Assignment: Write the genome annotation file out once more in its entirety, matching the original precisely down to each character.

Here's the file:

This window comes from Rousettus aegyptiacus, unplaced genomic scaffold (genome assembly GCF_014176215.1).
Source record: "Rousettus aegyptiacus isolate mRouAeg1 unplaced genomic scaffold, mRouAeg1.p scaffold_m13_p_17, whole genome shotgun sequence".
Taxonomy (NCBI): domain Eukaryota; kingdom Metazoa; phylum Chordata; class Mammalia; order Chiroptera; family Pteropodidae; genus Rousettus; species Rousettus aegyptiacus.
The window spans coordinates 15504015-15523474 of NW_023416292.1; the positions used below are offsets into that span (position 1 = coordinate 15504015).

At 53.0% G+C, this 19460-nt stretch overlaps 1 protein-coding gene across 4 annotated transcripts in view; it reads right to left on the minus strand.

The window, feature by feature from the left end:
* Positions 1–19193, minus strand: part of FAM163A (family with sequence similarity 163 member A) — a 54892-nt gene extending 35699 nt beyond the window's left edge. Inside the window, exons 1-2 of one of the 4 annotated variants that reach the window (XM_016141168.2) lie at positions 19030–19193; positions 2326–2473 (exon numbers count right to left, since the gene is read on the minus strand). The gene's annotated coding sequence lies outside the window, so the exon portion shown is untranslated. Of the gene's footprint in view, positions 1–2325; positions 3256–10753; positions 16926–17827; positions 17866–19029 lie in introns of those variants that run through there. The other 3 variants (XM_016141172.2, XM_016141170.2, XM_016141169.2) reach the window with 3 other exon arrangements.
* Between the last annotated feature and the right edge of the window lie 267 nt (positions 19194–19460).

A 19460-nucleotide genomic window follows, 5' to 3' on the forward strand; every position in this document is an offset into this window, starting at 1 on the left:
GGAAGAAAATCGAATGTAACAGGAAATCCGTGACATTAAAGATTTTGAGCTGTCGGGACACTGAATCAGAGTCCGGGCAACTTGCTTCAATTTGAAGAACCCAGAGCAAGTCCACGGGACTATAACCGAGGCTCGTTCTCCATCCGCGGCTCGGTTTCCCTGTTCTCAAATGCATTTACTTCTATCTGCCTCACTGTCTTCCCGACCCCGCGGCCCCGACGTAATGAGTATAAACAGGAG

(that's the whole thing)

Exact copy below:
This window comes from Rousettus aegyptiacus, unplaced genomic scaffold (genome assembly GCF_014176215.1).
Source record: "Rousettus aegyptiacus isolate mRouAeg1 unplaced genomic scaffold, mRouAeg1.p scaffold_m13_p_17, whole genome shotgun sequence".
Taxonomy (NCBI): domain Eukaryota; kingdom Metazoa; phylum Chordata; class Mammalia; order Chiroptera; family Pteropodidae; genus Rousettus; species Rousettus aegyptiacus.
The window spans coordinates 15504015-15523474 of NW_023416292.1; the positions used below are offsets into that span (position 1 = coordinate 15504015).

At 53.0% G+C, this 19460-nt stretch overlaps 1 protein-coding gene across 4 annotated transcripts in view; it reads right to left on the minus strand.

The window, feature by feature from the left end:
* Positions 1–19193, minus strand: part of FAM163A (family with sequence similarity 163 member A) — a 54892-nt gene extending 35699 nt beyond the window's left edge. Inside the window, exons 1-2 of one of the 4 annotated variants that reach the window (XM_016141168.2) lie at positions 19030–19193; positions 2326–2473 (exon numbers count right to left, since the gene is read on the minus strand). The gene's annotated coding sequence lies outside the window, so the exon portion shown is untranslated. Of the gene's footprint in view, positions 1–2325; positions 3256–10753; positions 16926–17827; positions 17866–19029 lie in introns of those variants that run through there. The other 3 variants (XM_016141172.2, XM_016141170.2, XM_016141169.2) reach the window with 3 other exon arrangements.
* Between the last annotated feature and the right edge of the window lie 267 nt (positions 19194–19460).

A 19460-nucleotide genomic window follows, 5' to 3' on the forward strand; every position in this document is an offset into this window, starting at 1 on the left:
GGAAGAAAATCGAATGTAACAGGAAATCCGTGACATTAAAGATTTTGAGCTGTCGGGACACTGAATCAGAGTCCGGGCAACTTGCTTCAATTTGAAGAACCCAGAGCAAGTCCACGGGACTATAACCGAGGCTCGTTCTCCATCCGCGGCTCGGTTTCCCTGTTCTCAAATGCATTTACTTCTATCTGCCTCACTGTCTTCCCGACCCCGCGGCCCCGACGTAATGAGTATAAACAGGAG